Today’s clean energy and emission reduction targets have one primary aim: to power as many things as possible with zero-emitting clean energy technologies. From homes to businesses, from vehicles to trains, and from industrial processes to manufacturing lines, these targets hope to reduce carbon emissions across all sectors of the economy.
To do so requires electrification: the process of converting fossil-fuel powered processes into electric-powered ones. For instance, this could involve swapping out a natural gas (or oil or propane) heating system for an electric air source heat pump, or it could involve swapping your gasoline-powered internal combustion engine car for an electric vehicle.
Electrifying everything cleanly requires significantly more renewable energy
But electrification alone isn’t quite enough to reach clean energy and emission reduction targets: the electricity that powers everything will also need to be clean and zero-emitting. If we truly “electrify everything”, the increased demand for electricity from these additional sources will be significant, to say the least: a 2020 study from Cal Berkeley found that an aggressive electrification scenario would mean the US will require 90% more power than it did in 2018!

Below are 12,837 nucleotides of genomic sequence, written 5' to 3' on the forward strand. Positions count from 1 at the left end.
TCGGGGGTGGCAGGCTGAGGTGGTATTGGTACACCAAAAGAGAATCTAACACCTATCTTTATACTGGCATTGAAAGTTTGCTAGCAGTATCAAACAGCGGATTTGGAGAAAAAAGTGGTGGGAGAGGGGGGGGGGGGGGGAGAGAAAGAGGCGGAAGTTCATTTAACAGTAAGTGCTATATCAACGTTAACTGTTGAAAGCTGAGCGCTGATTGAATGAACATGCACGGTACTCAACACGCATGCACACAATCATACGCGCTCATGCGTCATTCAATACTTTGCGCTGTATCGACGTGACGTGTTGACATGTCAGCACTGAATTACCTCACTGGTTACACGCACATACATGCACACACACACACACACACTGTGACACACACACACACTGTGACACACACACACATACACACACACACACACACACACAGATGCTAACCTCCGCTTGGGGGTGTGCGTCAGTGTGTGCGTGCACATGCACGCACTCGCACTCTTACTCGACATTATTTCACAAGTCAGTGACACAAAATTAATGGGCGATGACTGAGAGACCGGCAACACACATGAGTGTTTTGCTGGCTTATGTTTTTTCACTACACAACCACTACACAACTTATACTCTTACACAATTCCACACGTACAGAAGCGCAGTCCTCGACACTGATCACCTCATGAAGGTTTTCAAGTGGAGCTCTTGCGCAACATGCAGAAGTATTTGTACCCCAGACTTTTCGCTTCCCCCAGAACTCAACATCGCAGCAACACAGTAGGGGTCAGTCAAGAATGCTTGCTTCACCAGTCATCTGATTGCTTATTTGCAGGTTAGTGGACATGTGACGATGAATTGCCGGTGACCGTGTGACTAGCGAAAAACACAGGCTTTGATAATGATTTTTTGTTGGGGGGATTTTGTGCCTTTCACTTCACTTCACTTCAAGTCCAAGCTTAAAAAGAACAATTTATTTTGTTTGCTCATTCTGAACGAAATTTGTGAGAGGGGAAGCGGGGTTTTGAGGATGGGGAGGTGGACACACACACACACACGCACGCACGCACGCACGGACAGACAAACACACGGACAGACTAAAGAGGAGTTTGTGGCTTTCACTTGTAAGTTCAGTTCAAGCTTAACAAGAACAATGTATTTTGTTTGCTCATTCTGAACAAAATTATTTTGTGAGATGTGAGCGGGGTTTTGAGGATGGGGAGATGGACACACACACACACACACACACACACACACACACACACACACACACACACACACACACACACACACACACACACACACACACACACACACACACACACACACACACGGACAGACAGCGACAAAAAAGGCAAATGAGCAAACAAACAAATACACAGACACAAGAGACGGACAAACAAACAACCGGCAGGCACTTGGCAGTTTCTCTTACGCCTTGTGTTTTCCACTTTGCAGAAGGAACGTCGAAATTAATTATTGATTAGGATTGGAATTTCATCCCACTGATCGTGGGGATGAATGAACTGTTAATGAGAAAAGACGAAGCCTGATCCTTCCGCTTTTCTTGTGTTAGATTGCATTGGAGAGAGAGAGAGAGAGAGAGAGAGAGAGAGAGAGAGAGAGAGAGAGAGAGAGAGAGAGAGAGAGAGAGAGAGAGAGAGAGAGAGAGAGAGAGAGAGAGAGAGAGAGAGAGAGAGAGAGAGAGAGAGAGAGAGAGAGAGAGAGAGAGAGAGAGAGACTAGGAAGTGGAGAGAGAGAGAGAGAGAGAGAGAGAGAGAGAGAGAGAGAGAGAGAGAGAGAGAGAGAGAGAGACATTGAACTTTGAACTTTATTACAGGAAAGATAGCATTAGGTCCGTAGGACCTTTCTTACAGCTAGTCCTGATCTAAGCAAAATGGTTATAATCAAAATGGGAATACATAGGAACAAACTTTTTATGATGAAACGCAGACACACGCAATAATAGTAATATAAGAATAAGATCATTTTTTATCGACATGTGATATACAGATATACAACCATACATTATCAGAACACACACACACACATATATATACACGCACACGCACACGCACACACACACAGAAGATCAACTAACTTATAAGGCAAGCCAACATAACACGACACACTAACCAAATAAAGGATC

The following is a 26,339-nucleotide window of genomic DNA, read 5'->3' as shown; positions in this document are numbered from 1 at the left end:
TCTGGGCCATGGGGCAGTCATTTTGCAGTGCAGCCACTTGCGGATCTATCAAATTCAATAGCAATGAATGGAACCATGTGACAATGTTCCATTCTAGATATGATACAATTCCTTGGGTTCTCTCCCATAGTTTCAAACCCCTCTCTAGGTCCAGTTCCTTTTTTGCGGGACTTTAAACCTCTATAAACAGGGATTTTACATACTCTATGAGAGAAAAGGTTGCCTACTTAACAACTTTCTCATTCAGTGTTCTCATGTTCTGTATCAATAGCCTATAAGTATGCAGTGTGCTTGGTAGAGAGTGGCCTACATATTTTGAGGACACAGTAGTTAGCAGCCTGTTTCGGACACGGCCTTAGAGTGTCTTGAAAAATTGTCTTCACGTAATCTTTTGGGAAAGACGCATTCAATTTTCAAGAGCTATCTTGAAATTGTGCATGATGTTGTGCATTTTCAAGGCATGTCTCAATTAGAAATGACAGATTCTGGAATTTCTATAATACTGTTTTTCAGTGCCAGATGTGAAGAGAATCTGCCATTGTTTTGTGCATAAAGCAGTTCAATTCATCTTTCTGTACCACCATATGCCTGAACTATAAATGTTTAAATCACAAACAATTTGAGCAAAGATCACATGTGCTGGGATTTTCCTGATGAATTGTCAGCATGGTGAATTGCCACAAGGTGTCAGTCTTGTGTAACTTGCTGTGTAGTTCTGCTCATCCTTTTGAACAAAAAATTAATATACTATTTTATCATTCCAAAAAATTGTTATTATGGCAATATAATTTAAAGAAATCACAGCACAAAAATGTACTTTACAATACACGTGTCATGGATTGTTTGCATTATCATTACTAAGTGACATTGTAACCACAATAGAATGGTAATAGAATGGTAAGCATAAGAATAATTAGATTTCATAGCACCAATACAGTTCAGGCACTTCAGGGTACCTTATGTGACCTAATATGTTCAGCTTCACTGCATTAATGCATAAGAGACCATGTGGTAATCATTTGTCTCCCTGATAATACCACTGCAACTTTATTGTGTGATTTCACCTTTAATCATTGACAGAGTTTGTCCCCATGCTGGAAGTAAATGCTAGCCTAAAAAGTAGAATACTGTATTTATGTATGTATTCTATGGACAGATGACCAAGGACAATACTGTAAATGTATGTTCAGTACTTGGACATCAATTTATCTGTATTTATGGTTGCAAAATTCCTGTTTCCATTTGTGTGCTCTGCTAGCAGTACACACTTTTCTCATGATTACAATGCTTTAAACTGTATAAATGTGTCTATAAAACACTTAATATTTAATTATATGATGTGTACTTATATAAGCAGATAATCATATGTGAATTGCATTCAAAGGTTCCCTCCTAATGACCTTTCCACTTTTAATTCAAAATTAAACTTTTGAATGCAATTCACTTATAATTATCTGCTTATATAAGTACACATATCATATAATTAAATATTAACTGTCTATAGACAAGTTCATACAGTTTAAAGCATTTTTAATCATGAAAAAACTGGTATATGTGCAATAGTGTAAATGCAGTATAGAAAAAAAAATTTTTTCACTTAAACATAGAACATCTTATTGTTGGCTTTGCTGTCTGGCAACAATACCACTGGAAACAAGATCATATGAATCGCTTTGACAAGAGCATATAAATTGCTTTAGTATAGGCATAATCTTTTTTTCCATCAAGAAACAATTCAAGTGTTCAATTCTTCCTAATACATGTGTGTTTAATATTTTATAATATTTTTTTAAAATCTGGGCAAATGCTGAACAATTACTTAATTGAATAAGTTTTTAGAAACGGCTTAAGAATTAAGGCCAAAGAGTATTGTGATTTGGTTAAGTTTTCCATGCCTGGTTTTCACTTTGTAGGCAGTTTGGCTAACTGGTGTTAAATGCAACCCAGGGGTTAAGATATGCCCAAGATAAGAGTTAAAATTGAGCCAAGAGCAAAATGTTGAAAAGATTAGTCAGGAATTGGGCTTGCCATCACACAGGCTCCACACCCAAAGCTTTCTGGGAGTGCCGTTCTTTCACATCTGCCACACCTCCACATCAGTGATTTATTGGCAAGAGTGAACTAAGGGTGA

Meeting that additional demand for electricity will require a significant buildout of new power plants in the US, which is a great opportunity to deploy a greater volume of renewable energy resources on a very large scale. But distributed energy resources–like the solar panels you put on your roof–very much have a role to play too: by offsetting your electricity usage at the point of your demand (i.e., at your home or business), you can help reduce the potential stress on the grid that electrifying everything could cause.
Energy management offers the most efficient–and lowest cost–path to clean energy targets
And that’s where energy management comes into play: energy management systems allow you to get the most out of your home’s energy usage, out of a solar panel installation and, most importantly, out of a battery. As discussed in greater depth in our “Benefits of energy management” section, energy management allows you to “right size” your solar and storage system, and allows any new renewable resources built to work smarter–not harder!–to meet the increased demand from electrifying everything.
In our next section, we'll explain the various components of energy management systems.